Basic/Translational Science -> Intact Heart Electrophysiology (includes Pharmacology and Optical Mapping) D-MP01 - Insights into novel genes, biomarkers and radioablation in arrhythmias (ID 31) Moderated ePoster

D-MP01-02 - The Role Of Novel Brugada Syndrome Gene MAPRE2 In Cardiac Electrophysiology (ID 837)


Background: Brugada syndrome (BrS) is a significant cause of sudden cardiac death in young men with structurally normal hearts. Despite recent advances, only ~30% of BrS has a known genetic cause. A recent GWAS found 9 novel loci associated with BrS, including one near MAPRE2, which encodes microtubule end-binding protein 2.
Objective: To understand the role of MAPRE2 in cardiac electrophysiology and BrS pathogenesis.
Methods: Using CRISPR/Cas9, a loss-of-function mutant of the highly homologous mapre2 was generated in zebrafish. Cardiac function of 3 day-post-fertilization (dpf) embryos was measured using high-speed videos while isolated hearts were optically mapped using a voltage-sensitive dye. Adult fish were studied using surface ECG while isolated ventricular myocytes were studied using patch clamp.
Results: No increased mortality, structural abnormalities, or cardiac dysfunction were observed at 3dpf in the mapre2 KOs compared to WT siblings. However, voltage mapping of isolated hearts at 3dpf (WT, n=7 vs. KO, n=12) showed a significant decrease in ventricular conduction velocity (31.4±3.7 vs. 21.1±3.0 mm/s; P<0.05) and action potential (AP) upstroke velocity (Vmax; 98.6±2.5 vs. 81.2±7.6 1/s; P<0.05), as well as a significant increase in ventricular AP duration (APD) at 80% repolarization (260±16 vs. 346±29 ms; P<0.05). ECG of adult fish (WT, n=5 vs. KO, n=6) showed a decrease in HR under the same level of tricaine anesthesia (123±8 vs. 93±4 bpm; P<0.05), and an increase in QRS duration (33.3±2.1 vs. 42.9±1.6 ms; P<0.01) and QTc (352±18 vs. 437±17; P<0.05). Patch clamp of isolated ventricular myocytes (WT, n=13 vs. KO, n=11) showed a significant decrease in Vmax (165±12 vs. 91±10 1/s; P<0.0001) and ≈45% reduction in Na+ current density (P<0.05) without changes in the (in)activation curves. Furthermore, there was a significant increase in APD at 90% repolarization in the KOs (170±9 vs. 219±11 ms; P<0.01).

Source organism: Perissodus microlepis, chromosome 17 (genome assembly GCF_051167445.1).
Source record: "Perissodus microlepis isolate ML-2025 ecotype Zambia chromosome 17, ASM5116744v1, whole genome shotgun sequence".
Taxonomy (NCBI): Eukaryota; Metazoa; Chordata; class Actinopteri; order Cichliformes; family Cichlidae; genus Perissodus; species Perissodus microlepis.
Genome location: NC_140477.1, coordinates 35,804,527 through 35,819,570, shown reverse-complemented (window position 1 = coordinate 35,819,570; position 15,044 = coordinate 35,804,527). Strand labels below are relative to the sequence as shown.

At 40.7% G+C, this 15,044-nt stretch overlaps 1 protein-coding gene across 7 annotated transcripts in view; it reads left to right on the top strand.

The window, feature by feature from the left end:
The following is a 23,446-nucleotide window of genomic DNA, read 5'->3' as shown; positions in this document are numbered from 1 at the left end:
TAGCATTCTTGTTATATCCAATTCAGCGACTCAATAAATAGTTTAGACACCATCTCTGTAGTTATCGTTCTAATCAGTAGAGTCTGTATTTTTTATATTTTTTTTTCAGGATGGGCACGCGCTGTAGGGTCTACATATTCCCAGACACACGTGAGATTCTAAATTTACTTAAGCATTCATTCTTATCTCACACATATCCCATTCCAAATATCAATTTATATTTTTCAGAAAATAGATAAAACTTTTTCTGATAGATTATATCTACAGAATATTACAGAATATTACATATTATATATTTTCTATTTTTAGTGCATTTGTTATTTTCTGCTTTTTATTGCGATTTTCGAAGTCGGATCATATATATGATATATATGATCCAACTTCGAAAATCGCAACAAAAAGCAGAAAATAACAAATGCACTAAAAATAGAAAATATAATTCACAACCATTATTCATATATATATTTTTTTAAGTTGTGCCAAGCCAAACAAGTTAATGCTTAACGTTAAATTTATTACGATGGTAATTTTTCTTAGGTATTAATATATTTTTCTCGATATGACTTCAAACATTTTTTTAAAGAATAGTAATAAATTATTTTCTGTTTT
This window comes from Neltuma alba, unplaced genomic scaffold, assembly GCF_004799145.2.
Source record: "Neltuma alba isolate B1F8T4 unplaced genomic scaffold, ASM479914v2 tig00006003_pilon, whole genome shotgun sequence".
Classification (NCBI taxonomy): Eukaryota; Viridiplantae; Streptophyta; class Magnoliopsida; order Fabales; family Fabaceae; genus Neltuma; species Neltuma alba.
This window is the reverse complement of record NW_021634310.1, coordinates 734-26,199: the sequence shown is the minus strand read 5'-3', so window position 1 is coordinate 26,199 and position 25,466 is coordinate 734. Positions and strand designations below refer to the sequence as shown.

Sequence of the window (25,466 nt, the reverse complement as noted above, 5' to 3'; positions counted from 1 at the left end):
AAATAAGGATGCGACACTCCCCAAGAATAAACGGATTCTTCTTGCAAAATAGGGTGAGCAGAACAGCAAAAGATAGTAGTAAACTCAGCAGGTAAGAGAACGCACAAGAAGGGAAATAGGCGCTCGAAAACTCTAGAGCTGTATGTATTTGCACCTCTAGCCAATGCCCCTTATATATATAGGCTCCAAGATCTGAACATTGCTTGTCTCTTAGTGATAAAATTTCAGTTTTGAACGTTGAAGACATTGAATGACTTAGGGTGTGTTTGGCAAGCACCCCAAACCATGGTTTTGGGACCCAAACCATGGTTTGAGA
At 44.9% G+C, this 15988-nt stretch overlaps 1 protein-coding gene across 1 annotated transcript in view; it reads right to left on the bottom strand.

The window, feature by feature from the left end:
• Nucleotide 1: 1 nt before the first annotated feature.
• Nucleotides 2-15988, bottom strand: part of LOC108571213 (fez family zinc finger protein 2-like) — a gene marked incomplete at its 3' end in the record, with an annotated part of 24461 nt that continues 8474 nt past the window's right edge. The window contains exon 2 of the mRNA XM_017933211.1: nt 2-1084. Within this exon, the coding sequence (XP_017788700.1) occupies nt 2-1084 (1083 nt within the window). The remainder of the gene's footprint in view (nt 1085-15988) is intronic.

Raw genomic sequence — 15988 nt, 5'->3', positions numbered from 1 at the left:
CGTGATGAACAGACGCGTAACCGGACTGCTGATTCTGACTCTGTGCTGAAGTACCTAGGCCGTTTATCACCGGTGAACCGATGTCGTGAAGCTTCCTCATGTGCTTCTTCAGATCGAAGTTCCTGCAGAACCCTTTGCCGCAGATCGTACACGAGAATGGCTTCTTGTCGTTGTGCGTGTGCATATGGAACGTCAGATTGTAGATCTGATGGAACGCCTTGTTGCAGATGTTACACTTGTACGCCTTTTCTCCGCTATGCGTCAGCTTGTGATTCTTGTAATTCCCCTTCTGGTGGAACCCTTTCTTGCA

Conclusion: Genetic ablation of mapre2 led to a decrease in Na+ current function, a hallmark of BrS. Furthermore, mapre2 ablation led to significant APD prolongation which may be related to an increase in late Na+ current and/or dysfunction in Ca2+ or K+ currents. Taken together, MAPRE2 may be a novel causative gene in a subset of BrS patients.